In this study, we evaluated the expression of E-cad in a panel of early-stage (stage I and II) IDCs to assess the association of E-cad expression with the molecular subtypes and the clinical and molecular pathological characteristics of the disease to provide further evidence for use in evaluating the risk of recurrence and metastasis in patients. Furthermore, our study also investigated the association of E-cad expression and the molecular subtypes of invasive non-lobular breast cancer by performing a meta-analysis of published studies.
This study was approved by the Medical Ethics Committee of the First Affiliated Hospital of Henan University of Science and Technology, and informed consent was obtained from all the patients involved with the collection of tissue samples. The inclusion criteria for the retrospective study were early-stage IDC, including stage I and II diseases, proved by pathology, and treated with radical surgical operation followed by endocrine therapy, chemotherapy, targeted therapy, and/or radiotherapy. Paraffin-embedded specimens were collected continuously from all patients with early-stage IDC (n = 156) who underwent surgical intervention and pathological examination from September 2011 to October 2014 in the First Affiliated Hospital of Henan University of Science and Technology. The clinical and pathological data of these 156 patients were obtained from the patients’ records retrospectively.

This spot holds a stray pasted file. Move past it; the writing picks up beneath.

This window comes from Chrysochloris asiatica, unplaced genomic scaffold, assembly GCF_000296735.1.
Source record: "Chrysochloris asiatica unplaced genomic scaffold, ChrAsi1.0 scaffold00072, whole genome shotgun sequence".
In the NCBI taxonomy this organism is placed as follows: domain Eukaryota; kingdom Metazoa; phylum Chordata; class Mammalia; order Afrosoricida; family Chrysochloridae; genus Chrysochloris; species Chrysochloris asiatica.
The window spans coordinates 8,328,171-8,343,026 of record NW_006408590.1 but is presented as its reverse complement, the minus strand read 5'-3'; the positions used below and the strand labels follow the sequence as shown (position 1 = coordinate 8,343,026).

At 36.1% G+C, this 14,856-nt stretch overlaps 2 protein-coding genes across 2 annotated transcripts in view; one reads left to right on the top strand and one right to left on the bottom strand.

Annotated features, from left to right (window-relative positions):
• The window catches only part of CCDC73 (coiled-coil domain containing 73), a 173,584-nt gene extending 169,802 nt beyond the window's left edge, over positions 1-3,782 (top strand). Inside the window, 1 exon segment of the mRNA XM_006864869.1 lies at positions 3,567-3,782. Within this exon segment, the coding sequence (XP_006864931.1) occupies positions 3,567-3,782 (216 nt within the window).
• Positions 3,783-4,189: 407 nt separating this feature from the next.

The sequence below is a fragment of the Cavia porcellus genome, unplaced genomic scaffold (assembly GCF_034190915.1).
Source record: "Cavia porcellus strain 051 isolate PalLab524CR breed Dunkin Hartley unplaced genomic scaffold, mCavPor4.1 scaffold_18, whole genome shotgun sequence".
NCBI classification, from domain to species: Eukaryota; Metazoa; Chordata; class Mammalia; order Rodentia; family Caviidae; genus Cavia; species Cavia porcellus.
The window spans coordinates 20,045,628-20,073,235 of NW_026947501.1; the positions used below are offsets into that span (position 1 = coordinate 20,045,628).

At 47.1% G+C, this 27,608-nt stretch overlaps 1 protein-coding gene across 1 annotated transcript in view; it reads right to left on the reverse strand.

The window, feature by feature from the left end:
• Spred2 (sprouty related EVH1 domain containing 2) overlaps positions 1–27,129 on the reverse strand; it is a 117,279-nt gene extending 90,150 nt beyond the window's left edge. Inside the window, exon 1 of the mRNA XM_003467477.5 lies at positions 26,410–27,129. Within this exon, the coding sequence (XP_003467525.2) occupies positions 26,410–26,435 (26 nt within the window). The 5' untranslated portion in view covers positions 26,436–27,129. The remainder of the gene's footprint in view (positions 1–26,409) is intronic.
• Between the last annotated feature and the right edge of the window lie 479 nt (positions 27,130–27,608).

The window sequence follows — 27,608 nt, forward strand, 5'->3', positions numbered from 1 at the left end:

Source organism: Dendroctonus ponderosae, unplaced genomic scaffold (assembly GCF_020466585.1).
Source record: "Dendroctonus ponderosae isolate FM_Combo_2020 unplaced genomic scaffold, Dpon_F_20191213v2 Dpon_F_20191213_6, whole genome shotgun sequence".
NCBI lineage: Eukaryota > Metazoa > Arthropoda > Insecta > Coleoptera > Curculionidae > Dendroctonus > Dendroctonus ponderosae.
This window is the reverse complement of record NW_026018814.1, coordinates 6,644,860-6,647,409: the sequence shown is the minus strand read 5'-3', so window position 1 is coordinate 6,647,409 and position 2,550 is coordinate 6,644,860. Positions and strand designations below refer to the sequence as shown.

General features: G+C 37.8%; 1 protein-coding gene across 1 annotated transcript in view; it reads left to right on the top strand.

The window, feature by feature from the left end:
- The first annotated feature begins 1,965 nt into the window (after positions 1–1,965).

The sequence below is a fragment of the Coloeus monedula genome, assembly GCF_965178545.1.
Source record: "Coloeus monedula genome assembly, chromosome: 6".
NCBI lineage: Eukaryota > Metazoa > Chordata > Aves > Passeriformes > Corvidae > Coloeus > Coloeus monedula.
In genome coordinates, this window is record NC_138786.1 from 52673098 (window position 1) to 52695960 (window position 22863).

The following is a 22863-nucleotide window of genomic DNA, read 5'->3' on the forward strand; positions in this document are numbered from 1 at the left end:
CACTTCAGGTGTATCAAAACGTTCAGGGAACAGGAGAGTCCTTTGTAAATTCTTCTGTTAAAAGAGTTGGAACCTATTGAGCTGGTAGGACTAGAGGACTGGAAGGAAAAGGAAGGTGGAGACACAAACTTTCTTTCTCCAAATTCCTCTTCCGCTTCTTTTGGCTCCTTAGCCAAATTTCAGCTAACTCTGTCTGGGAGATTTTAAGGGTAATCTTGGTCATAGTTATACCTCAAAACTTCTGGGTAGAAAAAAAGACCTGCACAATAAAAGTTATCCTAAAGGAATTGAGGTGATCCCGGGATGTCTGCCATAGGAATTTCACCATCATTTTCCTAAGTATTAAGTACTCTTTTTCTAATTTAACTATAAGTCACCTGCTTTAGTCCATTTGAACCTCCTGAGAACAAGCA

Immunohistochemical evaluation and definition of molecular subtypes
Immunohistochemistry (IHC) methods were performed using an ultrasensitive SP-IHC kit according to the manufacturer’s protocol (Maxim Biotech, Inc., Fuzhou, China). Anti-E-cad (clone 4A2C7), anti-ER (clone SP1), anti-progesterone receptor (PR) (clone SP2), anti-human epidermal growth factor receptor 2 (HER2) (clone EP3), and anti-Ki67 (clone MIB-1) mouse monoclonal antibodies (Maxim Biotech, Inc., Fuzhou, China) were used for the IHC detection of E-cad, ER, PR, HER2, and Ki67 expression. A 3,3-diaminobenzidine tetrahydrochloride (DAB) kit (Maxim Biotech, Inc., Fuzhou, China) was used to visualize the detected markers.